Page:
Qualcomm doesn't expect any product revenue from Huawei beyond 2024, but licensing fees to continue

Qualcomm's HQ sign
(Image credit: Qualcomm)

When the U.S. Department of Commerce revoked Huawei export licenses from Intel and Qualcomm last week, it effectively barred the two companies from working with the Chinese high-tech giant. Intel subsequently cut its revenue projection by nearly $500 million for a single quarter. Qualcomm, on the other hand, said that it did not expect to receive product revenue from Huawei beyond 2024 anyway. Yet it will continue to obtain royalties from Huawei.

"On May 7, 2024, the U.S. Department of Commerce informed Qualcomm Inc. that it was revoking the Company's license to export 4G and certain other integrated circuit products, including Wi-Fi products, to Huawei Device Co., Ltd. and its affiliates and subsidiaries, effective immediately," a statement by Qualcomm in a filing with the Securities and Exchange Commission reads. "As disclosed in our Form 10-Q filed on May 1, 2024, we did not expect to receive product revenues from Huawei beyond the current calendar year. This revocation has moved that date to May 7, 2024, as we implemented measures to immediately comply."

Qualcomm had export licenses from the U.S. Department of Commerce, allowing it to sell 4G application processors, modems, and Wi-Fi adapters to Huawei. The company supplied processors to Huawei, which used the chips in some of its smartphones. However, now that Hyawei's HiSilicon division has its own Kirin 9000s and 9010 system-on-chips to power the company's handsets, the Chinese giant barely needs Snapdragons processors.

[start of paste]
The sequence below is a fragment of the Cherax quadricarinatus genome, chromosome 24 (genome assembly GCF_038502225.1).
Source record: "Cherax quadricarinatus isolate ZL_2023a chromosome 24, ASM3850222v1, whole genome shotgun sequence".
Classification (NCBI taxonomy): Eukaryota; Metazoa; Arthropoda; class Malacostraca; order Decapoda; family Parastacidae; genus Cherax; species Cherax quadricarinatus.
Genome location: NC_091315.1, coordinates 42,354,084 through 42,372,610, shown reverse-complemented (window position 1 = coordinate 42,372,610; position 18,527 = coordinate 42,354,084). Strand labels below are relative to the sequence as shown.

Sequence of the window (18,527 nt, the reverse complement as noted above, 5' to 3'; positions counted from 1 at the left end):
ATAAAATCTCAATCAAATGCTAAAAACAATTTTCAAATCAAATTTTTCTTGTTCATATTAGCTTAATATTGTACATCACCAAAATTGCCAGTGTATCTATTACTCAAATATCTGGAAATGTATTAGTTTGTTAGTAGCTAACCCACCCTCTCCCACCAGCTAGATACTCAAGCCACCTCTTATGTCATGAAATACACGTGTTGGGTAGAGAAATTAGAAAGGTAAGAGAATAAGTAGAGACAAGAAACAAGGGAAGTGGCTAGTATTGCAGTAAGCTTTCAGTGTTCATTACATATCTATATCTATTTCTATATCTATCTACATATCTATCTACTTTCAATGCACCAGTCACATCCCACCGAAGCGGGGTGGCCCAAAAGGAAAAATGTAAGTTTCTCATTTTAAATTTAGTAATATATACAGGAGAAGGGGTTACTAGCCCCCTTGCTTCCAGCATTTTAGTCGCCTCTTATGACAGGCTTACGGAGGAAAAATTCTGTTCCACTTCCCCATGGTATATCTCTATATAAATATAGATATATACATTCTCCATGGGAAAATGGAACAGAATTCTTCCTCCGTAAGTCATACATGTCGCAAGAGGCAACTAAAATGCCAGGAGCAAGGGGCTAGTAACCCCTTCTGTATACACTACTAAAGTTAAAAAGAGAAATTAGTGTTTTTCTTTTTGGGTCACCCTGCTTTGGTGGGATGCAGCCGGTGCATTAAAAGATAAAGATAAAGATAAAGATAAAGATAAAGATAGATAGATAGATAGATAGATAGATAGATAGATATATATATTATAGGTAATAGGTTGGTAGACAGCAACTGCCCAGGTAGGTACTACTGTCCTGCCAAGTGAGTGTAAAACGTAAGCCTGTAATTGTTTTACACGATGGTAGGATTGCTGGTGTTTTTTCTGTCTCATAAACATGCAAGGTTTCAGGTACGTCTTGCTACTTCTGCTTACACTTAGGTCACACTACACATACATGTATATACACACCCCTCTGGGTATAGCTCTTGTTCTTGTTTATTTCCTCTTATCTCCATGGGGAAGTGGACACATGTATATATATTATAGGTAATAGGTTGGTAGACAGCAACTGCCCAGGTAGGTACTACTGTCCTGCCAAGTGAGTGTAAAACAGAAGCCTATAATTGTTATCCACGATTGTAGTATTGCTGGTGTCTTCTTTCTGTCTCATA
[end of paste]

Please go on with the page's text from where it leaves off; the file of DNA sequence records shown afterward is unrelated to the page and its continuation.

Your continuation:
"Huawei recently launched new 5G-capable devices using its own integrated circuit products," another statement by Qualcomm reads. "While we have continued to sell integrated circuit products to Huawei under our licenses, we do not expect to receive product revenues from Huawei beyond the current calendar year." 

Now that Huawei has its own SoCs to power smartphones, Qualcomm did not expect its business with Huawei to continue into 2025. On the other hand, Huawei does not have processors that could replace Intel's Core or Xeon CPUs from its PCs and servers. So, it's understandable that Intel expected Huawei to keep using its products in the foreseeable future.

What is noteworthy is that despite the lack of an export license to sell actual products to Huawei, Qualcomm Technology will likely continue to collect royalties for its patents from Huawei and other Chinese smartphone makers.

"We have recently extended, renewed or entered into license agreements with several key OEMs," Qualcomm said. "We are currently pursuing negotiations with other key OEMs whose agreements expire in early fiscal 2025 (including Huawei). We also continue to engage in negotiations toward a comprehensive resolution with a growing, China-headquartered OEM that sells primarily in developing regions."

Anton Shilov
Freelance News Writer

Anton Shilov is a Freelance News Writer at Tom’s Hardware US. Over the past couple of decades, he has covered everything from CPUs and GPUs to supercomputers and from modern process technologies and latest fab tools to high-tech industry trends.